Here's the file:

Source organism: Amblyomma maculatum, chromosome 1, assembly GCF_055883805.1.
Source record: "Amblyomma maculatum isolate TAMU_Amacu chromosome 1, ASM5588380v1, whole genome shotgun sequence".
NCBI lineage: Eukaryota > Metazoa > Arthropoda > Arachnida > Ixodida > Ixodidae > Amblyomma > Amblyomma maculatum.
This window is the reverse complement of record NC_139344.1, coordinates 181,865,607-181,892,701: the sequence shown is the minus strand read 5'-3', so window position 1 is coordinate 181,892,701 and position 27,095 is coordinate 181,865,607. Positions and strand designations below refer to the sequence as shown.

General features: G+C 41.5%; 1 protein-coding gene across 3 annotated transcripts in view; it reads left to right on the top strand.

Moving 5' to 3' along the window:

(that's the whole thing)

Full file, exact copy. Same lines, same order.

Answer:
Source organism: Amblyomma maculatum, chromosome 1, assembly GCF_055883805.1.
Source record: "Amblyomma maculatum isolate TAMU_Amacu chromosome 1, ASM5588380v1, whole genome shotgun sequence".
NCBI lineage: Eukaryota > Metazoa > Arthropoda > Arachnida > Ixodida > Ixodidae > Amblyomma > Amblyomma maculatum.
This window is the reverse complement of record NC_139344.1, coordinates 181,865,607-181,892,701: the sequence shown is the minus strand read 5'-3', so window position 1 is coordinate 181,892,701 and position 27,095 is coordinate 181,865,607. Positions and strand designations below refer to the sequence as shown.

General features: G+C 41.5%; 1 protein-coding gene across 3 annotated transcripts in view; it reads left to right on the top strand.

Moving 5' to 3' along the window: